Since this blog launched last October one of the alluring conversations has been the nature and definition of the "emerging church." The debate started when James McDonald declared why he is not emerging, gained volume with my report on Brian McLaren's seven layers of the emergent conversation, and has continued to surface through many of Ur's entries.
To the frustration of its critics, and to the delight of its advocates, the emerging church has successfully resisted boundaries, categories, and labels. Such devices are seen by emergent's adherents as the shackles of modernity used to confine and control what should be free and fluid. To an increasingly suspicious culture even the desire to established discernable boundaries is met with alarm. Such categorization can only serve two purposes - either exclusion (the judging of others determined to be unlike me), or exploitation (the targeting of others for my gain).
So, it is with some trepidation that I venture into the forbidden territory of definitions with admittedly less experience and knowledge of the emergent landscape than many of you reading this post.
My reason for entering is simple - curiosity. Most of the outspoken opponents of the emerging church have leveled the same criticism. They accuse it of being merely a deconstructionist movement - deconstructing modern church forms, theology, and strategies without constructing valid (i.e. modern/rational) alternatives. However, I have a hard time believing a purely deconstructionist movement would endure and gain momentum as the emergent conversation has done. Likewise, if the emergent church were not constructing some alternative theology/philosophy of ministry why would so many opponents feel threatened?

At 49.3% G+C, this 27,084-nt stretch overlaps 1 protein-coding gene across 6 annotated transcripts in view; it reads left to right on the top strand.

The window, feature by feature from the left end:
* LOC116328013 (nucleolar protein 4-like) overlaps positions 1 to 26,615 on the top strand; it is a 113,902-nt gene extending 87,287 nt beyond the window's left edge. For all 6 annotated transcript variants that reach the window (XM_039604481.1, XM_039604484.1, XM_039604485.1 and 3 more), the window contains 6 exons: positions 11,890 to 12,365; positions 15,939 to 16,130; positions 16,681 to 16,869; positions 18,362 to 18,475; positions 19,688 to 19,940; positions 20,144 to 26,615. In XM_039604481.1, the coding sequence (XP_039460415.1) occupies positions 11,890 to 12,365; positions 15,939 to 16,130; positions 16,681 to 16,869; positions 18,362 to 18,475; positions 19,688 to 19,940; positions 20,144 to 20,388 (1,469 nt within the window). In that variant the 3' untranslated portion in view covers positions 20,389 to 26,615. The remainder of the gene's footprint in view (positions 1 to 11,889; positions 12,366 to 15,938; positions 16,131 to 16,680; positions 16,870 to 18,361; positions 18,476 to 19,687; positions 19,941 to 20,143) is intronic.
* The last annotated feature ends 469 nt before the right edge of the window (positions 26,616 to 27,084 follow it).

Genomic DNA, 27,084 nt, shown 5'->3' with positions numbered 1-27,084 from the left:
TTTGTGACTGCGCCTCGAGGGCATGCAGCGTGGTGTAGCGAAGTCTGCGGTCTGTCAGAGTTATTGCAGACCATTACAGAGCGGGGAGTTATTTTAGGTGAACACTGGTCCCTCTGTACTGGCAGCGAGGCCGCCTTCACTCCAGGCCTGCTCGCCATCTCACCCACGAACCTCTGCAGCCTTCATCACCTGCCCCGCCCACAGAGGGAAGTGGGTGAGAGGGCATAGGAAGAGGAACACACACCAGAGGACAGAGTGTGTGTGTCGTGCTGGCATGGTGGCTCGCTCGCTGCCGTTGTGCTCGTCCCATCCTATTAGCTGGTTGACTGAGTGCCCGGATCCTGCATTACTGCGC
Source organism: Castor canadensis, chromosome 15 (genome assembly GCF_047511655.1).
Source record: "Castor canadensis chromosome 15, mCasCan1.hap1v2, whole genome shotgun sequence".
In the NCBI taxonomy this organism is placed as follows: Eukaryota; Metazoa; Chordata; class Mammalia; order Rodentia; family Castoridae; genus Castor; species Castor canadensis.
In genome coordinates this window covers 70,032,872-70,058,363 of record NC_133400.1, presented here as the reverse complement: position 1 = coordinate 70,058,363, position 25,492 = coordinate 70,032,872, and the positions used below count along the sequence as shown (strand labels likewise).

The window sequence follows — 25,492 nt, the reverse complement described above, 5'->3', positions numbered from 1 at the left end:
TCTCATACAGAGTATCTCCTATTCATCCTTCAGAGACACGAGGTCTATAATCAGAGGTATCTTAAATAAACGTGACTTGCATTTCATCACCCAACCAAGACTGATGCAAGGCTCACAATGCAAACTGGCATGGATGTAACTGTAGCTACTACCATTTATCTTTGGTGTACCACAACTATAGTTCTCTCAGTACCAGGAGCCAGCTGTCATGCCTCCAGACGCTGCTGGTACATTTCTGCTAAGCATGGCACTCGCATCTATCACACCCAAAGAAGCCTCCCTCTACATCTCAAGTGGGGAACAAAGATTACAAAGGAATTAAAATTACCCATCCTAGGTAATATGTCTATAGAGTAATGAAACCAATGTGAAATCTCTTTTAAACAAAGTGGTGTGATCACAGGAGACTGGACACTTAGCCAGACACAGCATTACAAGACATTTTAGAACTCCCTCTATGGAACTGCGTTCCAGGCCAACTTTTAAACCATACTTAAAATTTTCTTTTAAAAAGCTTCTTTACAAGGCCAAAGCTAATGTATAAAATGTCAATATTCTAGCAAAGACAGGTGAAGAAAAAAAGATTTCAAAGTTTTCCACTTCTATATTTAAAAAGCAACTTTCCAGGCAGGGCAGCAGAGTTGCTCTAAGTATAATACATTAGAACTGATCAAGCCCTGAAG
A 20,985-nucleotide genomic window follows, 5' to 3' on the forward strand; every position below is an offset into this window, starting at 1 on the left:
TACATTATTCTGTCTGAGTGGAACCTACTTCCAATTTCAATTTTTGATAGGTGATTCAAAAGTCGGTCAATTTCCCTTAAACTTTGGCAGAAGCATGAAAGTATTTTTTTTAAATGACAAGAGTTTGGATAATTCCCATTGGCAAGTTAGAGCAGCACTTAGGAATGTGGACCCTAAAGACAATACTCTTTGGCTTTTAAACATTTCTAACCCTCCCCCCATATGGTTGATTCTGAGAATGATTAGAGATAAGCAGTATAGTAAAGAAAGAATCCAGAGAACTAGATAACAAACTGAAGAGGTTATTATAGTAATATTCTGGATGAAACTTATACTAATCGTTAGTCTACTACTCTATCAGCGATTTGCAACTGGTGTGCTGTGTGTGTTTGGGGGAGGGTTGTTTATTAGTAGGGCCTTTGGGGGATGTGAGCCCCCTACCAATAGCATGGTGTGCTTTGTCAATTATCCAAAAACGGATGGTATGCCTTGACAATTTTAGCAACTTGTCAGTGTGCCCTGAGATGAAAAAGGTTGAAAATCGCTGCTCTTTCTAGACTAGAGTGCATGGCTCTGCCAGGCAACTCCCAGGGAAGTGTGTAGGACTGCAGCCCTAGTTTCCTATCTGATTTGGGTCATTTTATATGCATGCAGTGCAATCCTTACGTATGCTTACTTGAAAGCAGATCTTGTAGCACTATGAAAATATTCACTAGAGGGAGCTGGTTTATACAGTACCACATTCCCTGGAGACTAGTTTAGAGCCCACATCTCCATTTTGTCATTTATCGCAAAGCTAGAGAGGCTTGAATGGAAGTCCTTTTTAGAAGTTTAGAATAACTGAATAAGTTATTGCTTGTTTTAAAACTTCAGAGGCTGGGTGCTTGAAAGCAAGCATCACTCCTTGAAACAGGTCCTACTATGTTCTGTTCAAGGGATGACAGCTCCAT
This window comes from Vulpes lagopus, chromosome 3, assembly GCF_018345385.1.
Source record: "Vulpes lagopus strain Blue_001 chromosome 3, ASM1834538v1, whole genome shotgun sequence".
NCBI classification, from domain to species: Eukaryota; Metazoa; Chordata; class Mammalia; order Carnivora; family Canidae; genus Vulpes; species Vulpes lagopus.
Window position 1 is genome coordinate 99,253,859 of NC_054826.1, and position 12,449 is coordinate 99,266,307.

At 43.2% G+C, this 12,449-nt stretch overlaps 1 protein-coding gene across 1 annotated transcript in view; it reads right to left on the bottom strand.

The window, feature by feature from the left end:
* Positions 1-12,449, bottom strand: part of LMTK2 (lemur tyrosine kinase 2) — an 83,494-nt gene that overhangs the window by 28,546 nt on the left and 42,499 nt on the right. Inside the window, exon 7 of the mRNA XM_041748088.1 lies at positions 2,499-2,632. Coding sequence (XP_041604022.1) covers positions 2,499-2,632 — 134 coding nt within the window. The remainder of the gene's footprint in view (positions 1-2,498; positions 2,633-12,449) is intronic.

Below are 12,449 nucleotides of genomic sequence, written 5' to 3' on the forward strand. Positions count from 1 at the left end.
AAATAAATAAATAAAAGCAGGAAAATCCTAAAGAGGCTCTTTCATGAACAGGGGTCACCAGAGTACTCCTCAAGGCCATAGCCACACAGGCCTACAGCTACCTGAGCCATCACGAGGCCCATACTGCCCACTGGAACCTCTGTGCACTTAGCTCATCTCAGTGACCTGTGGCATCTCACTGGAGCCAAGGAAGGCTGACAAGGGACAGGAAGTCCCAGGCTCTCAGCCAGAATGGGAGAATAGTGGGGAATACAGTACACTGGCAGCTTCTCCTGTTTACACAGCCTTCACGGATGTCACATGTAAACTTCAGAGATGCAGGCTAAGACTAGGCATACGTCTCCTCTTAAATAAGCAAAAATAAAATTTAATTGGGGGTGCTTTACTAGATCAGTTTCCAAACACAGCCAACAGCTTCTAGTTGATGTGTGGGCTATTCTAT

So, curiosity has led me to ask - is it possible to identify the emerging church by what it is constructing instead of simply by what it is deconstructing? Of course any effective process of differentiation requires both, so my definition must include some discussion of deconstruction. But, rather than using that inflammatory and hopelessly postmodern terminology, I prefer the word "unbundling" to describe what the emerging church is achieving.
In marketing bundling is the practice of packaging several items together as a single product. For example, being nearly bald I really don't need conditioner for what remains of my hair. However, if I want to use a certain shampoo I am required to also purchase conditioner because the manufacturer has bundled them together. Bundling is a strategy that forces people to purchase more than they want or need by limiting their options.
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